Ed Feser has posted his reply to Torley and Cudworth. I think this post brings a great deal of clarity to the debate and is very helpful. In fact, I think it shows that there is no fundamental disagreement between A-T philosophy and ID theory. The comment I put in his combox:
I think this post brings a great deal of clarity to the debate, and I think it shows that there does not need to be a fundamental disagreement between A-T philosophy and ID theory. My guess is that if Dembski reads this post, he will agree with what you have said, and correct or clarify his own statements regarding the incompatibility between Aristotelianism and ID. But if I'm mistaken about Dembski, then I would agree with you that Dembski's form of ID is philosophically and theologically problematic. But let's get down to details. You write:
"For something to be an “artifact” in the Aristotelian sense, it is also necessary that its parts have no immanent tendency to function together as a whole, and this is not true of corn any more than it is true of the various dog breeds or of human infants, while it is true of a hammock or of the other examples of artifacts."
Agreed!!! It is patently obvious that the parts of living organisms have an immanent tendency to function together as a whole. I think Dembski would agree with this. If he doesn't then he's mistaken. However, I don't think this is what he meant by referring to living things as artifacts. What I think he meant is that it was exceedingly unlikely that the parts could be brought together and in the right order so that they could then function together as a whole. So unlikely, that a reasonable person would infer that an agent must have brought the parts together and in the right order.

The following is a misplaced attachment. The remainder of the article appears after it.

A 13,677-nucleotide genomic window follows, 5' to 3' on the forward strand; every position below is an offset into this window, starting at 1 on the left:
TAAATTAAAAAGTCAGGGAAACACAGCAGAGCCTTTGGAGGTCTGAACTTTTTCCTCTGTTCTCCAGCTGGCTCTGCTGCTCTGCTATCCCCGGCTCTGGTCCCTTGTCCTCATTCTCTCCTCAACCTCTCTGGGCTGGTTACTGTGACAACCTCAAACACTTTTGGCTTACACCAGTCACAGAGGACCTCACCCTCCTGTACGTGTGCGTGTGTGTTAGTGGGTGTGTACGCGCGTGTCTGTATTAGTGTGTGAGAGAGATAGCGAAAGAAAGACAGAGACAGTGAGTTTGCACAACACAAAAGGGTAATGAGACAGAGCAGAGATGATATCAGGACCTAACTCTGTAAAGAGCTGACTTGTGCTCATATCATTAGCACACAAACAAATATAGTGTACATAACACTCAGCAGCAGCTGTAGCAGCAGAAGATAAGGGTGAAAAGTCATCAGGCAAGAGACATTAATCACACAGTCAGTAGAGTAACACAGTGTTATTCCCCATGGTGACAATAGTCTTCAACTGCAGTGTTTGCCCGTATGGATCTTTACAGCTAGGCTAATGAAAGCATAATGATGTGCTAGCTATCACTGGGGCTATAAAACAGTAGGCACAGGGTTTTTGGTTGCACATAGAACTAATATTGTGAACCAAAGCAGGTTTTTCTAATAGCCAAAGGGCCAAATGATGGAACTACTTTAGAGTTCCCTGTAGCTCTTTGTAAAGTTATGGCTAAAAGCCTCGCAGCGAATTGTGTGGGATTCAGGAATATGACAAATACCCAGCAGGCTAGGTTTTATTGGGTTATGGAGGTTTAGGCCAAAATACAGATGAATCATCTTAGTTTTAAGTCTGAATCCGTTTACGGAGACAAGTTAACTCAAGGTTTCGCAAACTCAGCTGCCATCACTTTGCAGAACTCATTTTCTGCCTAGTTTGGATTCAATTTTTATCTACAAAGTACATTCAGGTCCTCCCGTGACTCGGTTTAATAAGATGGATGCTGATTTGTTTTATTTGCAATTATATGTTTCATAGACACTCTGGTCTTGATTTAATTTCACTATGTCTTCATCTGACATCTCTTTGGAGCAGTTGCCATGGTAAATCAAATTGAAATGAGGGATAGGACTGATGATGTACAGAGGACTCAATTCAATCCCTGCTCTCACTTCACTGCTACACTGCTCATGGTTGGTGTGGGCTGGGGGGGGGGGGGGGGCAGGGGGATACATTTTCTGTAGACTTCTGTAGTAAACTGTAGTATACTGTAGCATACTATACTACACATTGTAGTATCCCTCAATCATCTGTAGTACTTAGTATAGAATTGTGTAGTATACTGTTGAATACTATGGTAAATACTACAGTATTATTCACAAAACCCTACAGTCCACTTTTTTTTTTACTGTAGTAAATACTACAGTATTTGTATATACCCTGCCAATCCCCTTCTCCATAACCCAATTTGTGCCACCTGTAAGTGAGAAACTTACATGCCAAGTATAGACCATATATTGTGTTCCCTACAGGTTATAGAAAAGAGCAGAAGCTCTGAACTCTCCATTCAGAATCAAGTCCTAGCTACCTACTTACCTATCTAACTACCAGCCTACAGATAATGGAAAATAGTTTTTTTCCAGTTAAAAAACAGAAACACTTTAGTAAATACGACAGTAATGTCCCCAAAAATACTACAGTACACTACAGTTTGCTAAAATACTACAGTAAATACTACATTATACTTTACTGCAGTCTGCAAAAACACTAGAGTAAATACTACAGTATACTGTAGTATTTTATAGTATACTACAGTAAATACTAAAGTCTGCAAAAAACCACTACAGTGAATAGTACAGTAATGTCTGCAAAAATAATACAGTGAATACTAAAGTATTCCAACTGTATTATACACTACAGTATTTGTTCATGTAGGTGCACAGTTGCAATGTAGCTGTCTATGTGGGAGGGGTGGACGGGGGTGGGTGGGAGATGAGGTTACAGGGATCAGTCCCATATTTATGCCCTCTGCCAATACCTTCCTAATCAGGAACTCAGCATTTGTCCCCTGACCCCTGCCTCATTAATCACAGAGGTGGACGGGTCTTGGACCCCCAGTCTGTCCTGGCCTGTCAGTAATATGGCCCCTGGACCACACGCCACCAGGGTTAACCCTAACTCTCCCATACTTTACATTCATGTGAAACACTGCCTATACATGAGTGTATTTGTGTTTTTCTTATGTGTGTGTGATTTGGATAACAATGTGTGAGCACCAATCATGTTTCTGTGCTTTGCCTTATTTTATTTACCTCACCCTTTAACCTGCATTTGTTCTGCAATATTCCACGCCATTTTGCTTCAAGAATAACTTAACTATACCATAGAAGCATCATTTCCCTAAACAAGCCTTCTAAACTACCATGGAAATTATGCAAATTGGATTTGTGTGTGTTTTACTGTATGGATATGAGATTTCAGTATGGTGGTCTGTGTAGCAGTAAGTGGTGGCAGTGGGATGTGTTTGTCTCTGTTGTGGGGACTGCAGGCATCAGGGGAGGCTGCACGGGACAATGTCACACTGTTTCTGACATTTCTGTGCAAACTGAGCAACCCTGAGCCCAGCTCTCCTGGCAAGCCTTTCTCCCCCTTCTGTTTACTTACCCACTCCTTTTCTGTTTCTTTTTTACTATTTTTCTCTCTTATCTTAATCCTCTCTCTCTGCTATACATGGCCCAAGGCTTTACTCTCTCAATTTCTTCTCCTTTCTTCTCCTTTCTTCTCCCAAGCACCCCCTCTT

"In the case of a snake or a strand of DNA, for example, there is for A-T simply no such thing as a natural substance which somehow has all the material and behavioral properties of a snake or a strand of DNA and yet still lacks the “information content” or teleological features typical of snakes or DNA. And so, when God makes a snake or a strand of DNA, He doesn’t first make an otherwise “information-free” or teleology-free material structure and then “impart” some information or final causality to it, as if carrying out the second stage in a two-stage process."
Agreed!!! And this provides the answer to Mr. Green's question about the robocow. If a robocow has all the identical parts, arranged in the right way, of a living cow, then it is not a robocow. It is a living cow.
Now whether the living cow evolved from a different kind of animal, without the need of an agent imparting additional information, or whether it evolved with an agent imparting additional information, or whether it had to be specially created is a separate question.
So I see no fundamental disagreement between A-T philosophy and ID. Only, perhaps, between Dembski's version of ID. Let's hope he replies. I'm betting he will correct or clarify his position.